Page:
Imagine being able to print anything from clothes to replacement parts for a car. That concept may soon by a reality thanks to 3-D printing.
Local manufactures are already using the new technology, and experts said companies who don’t get on board may regret it in the future.
With endless possibilities out there, virtually anything can be made. Plastic gears, chocolate treats, metal turbine parts, even an animal’s heart are all examples of what is possible with the revolutionary new technology. All of it was made not by machines and labs but by 3-D printers.
Andrew Linnell, the president of the Greenville Maker’s Group, built his own 3-D printer with the help of another 3-D printer, by printing the gears needed for his own personal printer on another.
“With technology like this you can just take whatever idea you have, create the model in the three dimensional modeling program on the computer, and within an hour you can have the actual prototype part printed to any scale that you want,” Linnell said.
The concept may be difficult to understand, but it’s really simple. The printer builds the design one layer at a time using heat or binding agents to help particles adhere. But like anything, there are limitations. Factors such as the material, speed and size are the shortcomings facing this technology’s new frontier.
Yet down the road, the possibilities are endless.
Phil Yanov, CEO of Tech after Five, is convinced one day 3-D printers will be in most peoples’ homes.
“We're at the beginning of a place where anybody will be able to 3-D print the things that they want,” Yanov said.
Experts predict the technology will change the entire shopping experience. Instead of choosing items off the rack that are massed produced, consumers will be more likely to make their own clothing and shoes that fit their body types perfectly.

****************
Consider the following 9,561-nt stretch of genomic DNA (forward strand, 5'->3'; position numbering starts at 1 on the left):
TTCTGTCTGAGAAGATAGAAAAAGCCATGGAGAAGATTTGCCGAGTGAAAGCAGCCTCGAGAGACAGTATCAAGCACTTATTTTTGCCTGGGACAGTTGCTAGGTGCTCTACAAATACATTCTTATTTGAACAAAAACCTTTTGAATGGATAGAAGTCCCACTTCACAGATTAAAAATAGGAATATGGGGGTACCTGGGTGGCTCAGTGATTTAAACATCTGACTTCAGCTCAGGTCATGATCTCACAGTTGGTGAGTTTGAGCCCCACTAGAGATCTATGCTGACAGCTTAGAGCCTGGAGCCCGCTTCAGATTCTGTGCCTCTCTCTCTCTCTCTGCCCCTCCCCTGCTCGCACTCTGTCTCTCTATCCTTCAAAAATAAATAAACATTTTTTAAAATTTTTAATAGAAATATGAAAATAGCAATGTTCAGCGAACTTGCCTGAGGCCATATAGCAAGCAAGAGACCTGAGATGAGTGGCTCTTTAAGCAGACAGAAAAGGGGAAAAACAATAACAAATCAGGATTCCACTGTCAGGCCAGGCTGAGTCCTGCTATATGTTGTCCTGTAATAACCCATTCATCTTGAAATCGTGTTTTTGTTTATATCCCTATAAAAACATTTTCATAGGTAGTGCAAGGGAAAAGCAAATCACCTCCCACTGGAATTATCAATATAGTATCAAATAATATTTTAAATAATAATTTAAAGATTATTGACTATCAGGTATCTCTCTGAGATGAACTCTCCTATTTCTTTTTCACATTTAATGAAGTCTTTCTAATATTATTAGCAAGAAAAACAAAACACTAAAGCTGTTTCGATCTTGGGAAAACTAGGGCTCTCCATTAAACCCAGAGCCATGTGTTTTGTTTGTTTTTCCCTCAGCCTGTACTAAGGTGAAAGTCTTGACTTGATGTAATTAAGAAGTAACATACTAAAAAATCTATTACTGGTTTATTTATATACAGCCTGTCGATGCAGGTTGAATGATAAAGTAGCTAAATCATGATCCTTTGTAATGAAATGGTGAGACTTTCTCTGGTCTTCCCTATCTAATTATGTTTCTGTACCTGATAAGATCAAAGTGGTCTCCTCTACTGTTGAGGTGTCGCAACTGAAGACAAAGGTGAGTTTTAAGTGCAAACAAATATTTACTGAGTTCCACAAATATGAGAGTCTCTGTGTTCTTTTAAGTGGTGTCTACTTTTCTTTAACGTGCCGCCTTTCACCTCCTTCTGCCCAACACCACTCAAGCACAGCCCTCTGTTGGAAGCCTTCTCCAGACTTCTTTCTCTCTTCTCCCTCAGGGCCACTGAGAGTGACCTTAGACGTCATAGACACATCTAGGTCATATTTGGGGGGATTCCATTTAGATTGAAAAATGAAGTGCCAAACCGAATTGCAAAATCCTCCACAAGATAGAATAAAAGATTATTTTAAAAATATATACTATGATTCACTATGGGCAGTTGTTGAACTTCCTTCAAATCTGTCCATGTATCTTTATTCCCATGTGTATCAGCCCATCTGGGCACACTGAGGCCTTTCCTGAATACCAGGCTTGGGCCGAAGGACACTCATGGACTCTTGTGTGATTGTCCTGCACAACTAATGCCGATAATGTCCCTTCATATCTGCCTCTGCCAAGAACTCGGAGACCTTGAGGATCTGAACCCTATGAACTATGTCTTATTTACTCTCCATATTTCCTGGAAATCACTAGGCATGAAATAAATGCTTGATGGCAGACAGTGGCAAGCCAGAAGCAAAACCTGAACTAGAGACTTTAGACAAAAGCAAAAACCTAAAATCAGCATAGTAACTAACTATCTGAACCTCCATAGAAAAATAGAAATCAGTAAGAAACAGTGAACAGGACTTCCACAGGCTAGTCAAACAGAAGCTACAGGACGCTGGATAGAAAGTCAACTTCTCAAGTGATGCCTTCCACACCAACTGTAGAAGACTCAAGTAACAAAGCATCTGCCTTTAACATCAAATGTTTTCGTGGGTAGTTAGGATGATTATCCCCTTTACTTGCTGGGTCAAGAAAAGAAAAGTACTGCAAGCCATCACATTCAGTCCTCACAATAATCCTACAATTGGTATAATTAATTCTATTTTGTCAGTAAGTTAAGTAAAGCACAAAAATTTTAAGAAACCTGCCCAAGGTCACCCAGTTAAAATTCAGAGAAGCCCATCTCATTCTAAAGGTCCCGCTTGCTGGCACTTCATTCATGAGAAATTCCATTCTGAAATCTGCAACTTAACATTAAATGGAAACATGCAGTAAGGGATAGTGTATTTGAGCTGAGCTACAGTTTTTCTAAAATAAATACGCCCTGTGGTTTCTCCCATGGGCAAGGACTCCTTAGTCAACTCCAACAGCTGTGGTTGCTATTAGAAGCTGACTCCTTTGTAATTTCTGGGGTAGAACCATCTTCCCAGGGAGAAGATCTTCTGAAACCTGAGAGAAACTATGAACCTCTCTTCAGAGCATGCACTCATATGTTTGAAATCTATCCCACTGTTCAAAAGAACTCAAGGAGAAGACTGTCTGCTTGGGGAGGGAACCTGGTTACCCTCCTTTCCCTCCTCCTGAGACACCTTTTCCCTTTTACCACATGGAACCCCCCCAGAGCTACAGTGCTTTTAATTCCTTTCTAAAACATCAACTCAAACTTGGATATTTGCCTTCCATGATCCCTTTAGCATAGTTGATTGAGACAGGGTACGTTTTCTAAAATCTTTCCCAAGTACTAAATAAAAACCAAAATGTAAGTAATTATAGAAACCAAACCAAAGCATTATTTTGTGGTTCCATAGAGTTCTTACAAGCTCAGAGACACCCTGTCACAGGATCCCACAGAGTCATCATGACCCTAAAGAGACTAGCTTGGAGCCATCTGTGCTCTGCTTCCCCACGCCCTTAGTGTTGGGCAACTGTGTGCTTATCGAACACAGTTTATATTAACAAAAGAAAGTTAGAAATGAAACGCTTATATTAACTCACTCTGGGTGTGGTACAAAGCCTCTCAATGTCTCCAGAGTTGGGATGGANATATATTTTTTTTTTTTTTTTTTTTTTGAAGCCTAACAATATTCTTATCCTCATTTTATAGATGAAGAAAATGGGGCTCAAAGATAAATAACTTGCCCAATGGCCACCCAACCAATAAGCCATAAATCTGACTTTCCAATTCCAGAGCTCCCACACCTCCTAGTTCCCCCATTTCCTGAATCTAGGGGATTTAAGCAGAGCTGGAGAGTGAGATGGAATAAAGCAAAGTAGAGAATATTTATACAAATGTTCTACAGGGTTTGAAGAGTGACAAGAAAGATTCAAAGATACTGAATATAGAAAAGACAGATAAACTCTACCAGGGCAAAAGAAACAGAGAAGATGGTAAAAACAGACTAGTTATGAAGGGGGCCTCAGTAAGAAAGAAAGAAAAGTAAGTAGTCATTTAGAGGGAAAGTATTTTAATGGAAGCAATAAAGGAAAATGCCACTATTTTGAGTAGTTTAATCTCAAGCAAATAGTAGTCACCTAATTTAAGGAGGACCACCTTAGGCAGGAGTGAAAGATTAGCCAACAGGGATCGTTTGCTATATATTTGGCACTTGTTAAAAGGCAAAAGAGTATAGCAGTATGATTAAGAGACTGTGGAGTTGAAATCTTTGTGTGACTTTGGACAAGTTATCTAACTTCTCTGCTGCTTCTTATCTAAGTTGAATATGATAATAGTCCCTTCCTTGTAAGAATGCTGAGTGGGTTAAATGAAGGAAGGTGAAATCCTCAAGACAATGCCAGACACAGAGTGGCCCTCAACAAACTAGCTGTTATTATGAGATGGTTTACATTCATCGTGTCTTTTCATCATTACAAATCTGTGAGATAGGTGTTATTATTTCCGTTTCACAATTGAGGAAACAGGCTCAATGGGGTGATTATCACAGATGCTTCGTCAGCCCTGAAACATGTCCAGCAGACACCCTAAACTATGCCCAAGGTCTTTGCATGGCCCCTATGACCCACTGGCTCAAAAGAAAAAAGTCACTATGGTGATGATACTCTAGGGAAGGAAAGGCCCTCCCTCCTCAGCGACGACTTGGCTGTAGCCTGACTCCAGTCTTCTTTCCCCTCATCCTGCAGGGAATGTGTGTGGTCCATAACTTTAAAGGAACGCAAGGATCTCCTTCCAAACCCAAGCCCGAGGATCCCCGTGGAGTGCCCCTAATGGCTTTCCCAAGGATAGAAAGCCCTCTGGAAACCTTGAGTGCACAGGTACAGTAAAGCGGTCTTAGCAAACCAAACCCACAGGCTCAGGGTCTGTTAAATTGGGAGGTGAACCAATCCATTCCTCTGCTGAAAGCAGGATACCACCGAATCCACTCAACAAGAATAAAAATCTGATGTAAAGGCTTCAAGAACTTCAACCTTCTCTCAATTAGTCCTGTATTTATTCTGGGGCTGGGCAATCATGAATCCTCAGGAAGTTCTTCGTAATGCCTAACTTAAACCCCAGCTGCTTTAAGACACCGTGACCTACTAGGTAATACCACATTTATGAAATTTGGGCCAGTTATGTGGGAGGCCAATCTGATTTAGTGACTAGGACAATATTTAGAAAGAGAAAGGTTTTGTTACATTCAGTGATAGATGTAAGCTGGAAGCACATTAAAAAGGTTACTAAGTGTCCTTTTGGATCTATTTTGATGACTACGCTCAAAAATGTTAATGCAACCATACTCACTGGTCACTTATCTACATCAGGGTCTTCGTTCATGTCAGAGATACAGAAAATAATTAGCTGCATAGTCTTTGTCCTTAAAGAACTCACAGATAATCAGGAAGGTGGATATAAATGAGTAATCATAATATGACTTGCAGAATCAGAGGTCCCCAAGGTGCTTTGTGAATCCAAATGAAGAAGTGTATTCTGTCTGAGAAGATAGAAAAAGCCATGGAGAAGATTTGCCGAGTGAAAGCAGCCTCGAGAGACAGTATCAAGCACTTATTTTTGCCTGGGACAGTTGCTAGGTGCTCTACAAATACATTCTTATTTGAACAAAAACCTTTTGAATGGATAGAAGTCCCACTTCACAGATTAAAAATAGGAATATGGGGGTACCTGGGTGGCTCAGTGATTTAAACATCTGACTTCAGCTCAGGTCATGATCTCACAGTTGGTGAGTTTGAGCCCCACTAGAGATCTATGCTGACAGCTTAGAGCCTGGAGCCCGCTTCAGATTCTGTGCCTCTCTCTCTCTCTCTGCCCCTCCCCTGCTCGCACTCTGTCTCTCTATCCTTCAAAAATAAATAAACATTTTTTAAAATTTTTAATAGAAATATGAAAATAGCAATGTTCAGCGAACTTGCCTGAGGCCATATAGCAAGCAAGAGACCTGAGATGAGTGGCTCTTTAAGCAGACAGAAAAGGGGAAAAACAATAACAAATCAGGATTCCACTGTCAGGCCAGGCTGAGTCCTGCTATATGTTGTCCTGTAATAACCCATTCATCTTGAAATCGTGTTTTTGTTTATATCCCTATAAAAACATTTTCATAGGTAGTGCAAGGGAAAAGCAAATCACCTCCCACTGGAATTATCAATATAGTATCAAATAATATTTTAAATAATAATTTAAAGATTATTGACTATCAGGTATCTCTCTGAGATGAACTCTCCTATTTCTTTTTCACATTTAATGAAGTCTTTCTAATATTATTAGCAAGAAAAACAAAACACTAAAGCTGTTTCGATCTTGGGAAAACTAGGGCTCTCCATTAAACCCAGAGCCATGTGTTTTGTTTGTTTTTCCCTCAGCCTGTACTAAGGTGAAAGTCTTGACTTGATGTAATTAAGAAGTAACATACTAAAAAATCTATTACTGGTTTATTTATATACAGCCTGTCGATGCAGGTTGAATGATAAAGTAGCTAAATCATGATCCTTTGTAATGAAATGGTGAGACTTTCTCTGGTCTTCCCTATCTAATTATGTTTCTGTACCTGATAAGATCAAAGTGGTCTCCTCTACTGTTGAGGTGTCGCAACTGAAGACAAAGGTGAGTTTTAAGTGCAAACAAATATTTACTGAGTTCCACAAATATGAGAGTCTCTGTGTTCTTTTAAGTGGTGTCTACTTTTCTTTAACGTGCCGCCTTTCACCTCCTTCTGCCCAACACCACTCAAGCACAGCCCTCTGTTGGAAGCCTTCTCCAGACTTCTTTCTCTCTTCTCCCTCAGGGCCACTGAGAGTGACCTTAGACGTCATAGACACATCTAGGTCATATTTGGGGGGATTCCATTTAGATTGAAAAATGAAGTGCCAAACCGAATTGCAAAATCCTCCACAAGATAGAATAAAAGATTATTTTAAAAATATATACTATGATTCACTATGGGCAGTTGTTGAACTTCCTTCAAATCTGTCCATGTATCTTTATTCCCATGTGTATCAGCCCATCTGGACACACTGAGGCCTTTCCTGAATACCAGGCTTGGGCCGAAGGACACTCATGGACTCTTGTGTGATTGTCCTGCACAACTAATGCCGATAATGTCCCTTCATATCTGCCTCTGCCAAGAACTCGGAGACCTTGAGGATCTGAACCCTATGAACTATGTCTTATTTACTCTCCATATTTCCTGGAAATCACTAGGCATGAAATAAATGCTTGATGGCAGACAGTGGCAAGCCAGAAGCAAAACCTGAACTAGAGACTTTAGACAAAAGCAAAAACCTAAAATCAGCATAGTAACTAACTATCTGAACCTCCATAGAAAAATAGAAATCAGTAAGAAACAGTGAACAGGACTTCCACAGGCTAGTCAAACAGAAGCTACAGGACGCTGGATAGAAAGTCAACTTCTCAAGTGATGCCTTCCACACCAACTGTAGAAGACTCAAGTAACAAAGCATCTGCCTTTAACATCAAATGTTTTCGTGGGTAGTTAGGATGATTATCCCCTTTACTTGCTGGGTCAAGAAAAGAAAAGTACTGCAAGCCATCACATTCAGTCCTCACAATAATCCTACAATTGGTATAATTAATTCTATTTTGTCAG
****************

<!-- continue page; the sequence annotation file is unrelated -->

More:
Susan Molnar, the community outreach officer of Greenville Maker’s Group, has used her 3-D printer to make jewelry.
“I drew these from scratch and I put them through my 3-D printer and colored them,” Molnar said.
South Carolina has the fastest growing manufacturing sector out of any state on the East Coast, according to a recent U.S. Commerce Department Report.
Jon Warner, the president of Innoventure, remarked on the possible threats 3-D printing could have to local manufactures in the Upstate.
"Anytime you have a technology like this, it's potentially disruptive because it comes from the low end,” Warner said. “It's a different business model and what people often do is dismiss things like this because it looks small and inconsequential and never amount to much, and those are the things you really need to be careful of."
The big, internationally-known company branches located in the area are not hesitating. They’ve already fully embraced the technology.
Jon Schaeffer is the managing director of General Electric’s oil and gas team at Greenville’s turbine plant. He and his team use their 3-D printer to make metal prototypes.
“It’s a new frontier for manufacturing,” Schaeffer said.
But he also identifies some risks. Scanning machines coupled with printers make it easy to copycat virtually anything, which could create more competition with big named companies such as GE.
Linnell is also convinced of the possible economic threat.
Companies that don't adapt to new technology that comes out, well, they're going to go the way of the dinosaur,” Linnell said.
He can only hope he’ll have a leg up when the technology goes mainstream.
The Greenville Makers Group is hoping to buy a 3D Printer that the public can use and is asking for donations to make that possible. Please click here for more information.
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